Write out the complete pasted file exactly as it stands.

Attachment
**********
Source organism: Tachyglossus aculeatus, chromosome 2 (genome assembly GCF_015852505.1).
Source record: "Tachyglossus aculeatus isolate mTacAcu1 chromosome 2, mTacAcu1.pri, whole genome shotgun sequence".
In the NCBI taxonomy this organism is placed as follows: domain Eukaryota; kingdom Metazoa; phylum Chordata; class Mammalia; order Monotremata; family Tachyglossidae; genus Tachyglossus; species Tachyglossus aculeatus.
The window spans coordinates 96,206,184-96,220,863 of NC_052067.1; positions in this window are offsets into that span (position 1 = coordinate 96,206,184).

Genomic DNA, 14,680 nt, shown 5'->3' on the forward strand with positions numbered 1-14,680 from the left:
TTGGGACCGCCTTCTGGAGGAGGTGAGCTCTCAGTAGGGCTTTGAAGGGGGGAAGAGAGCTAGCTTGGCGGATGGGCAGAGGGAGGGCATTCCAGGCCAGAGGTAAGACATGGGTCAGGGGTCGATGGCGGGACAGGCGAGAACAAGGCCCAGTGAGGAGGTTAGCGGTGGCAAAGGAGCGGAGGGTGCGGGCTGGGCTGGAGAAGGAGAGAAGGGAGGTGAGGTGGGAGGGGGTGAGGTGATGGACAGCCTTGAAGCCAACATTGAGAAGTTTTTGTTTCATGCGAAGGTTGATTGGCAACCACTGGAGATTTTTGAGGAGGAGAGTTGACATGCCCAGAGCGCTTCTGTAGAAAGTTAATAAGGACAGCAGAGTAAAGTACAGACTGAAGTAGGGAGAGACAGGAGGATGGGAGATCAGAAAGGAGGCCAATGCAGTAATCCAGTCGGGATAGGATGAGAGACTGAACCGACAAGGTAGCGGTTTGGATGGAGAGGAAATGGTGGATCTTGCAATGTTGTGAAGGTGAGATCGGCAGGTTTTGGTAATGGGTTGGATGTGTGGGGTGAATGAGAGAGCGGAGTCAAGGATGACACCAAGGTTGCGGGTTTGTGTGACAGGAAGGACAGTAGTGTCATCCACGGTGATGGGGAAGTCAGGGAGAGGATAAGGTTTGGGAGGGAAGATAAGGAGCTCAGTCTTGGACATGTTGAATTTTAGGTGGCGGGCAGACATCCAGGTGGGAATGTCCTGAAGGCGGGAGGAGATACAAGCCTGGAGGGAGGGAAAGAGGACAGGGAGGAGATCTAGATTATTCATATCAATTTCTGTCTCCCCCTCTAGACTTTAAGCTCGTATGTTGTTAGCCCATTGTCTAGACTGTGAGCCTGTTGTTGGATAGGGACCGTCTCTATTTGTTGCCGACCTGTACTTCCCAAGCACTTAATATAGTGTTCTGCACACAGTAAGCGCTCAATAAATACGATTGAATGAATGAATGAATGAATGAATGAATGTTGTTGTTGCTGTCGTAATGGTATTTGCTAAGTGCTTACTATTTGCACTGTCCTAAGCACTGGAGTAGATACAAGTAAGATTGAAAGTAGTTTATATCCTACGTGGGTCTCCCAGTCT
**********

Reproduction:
Source organism: Tachyglossus aculeatus, chromosome 2 (genome assembly GCF_015852505.1).
Source record: "Tachyglossus aculeatus isolate mTacAcu1 chromosome 2, mTacAcu1.pri, whole genome shotgun sequence".
In the NCBI taxonomy this organism is placed as follows: domain Eukaryota; kingdom Metazoa; phylum Chordata; class Mammalia; order Monotremata; family Tachyglossidae; genus Tachyglossus; species Tachyglossus aculeatus.
The window spans coordinates 96,206,184-96,220,863 of NC_052067.1; positions in this window are offsets into that span (position 1 = coordinate 96,206,184).

Genomic DNA, 14,680 nt, shown 5'->3' on the forward strand with positions numbered 1-14,680 from the left:
TTGGGACCGCCTTCTGGAGGAGGTGAGCTCTCAGTAGGGCTTTGAAGGGGGGAAGAGAGCTAGCTTGGCGGATGGGCAGAGGGAGGGCATTCCAGGCCAGAGGTAAGACATGGGTCAGGGGTCGATGGCGGGACAGGCGAGAACAAGGCCCAGTGAGGAGGTTAGCGGTGGCAAAGGAGCGGAGGGTGCGGGCTGGGCTGGAGAAGGAGAGAAGGGAGGTGAGGTGGGAGGGGGTGAGGTGATGGACAGCCTTGAAGCCAACATTGAGAAGTTTTTGTTTCATGCGAAGGTTGATTGGCAACCACTGGAGATTTTTGAGGAGGAGAGTTGACATGCCCAGAGCGCTTCTGTAGAAAGTTAATAAGGACAGCAGAGTAAAGTACAGACTGAAGTAGGGAGAGACAGGAGGATGGGAGATCAGAAAGGAGGCCAATGCAGTAATCCAGTCGGGATAGGATGAGAGACTGAACCGACAAGGTAGCGGTTTGGATGGAGAGGAAATGGTGGATCTTGCAATGTTGTGAAGGTGAGATCGGCAGGTTTTGGTAATGGGTTGGATGTGTGGGGTGAATGAGAGAGCGGAGTCAAGGATGACACCAAGGTTGCGGGTTTGTGTGACAGGAAGGACAGTAGTGTCATCCACGGTGATGGGGAAGTCAGGGAGAGGATAAGGTTTGGGAGGGAAGATAAGGAGCTCAGTCTTGGACATGTTGAATTTTAGGTGGCGGGCAGACATCCAGGTGGGAATGTCCTGAAGGCGGGAGGAGATACAAGCCTGGAGGGAGGGAAAGAGGACAGGGAGGAGATCTAGATTATTCATATCAATTTCTGTCTCCCCCTCTAGACTTTAAGCTCGTATGTTGTTAGCCCATTGTCTAGACTGTGAGCCTGTTGTTGGATAGGGACCGTCTCTATTTGTTGCCGACCTGTACTTCCCAAGCACTTAATATAGTGTTCTGCACACAGTAAGCGCTCAATAAATACGATTGAATGAATGAATGAATGAATGAATGAATGTTGTTGTTGCTGTCGTAATGGTATTTGCTAAGTGCTTACTATTTGCACTGTCCTAAGCACTGGAGTAGATACAAGTAAGATTGAAAGTAGTTTATATCCTACGTGGGTCTCCCAGTCT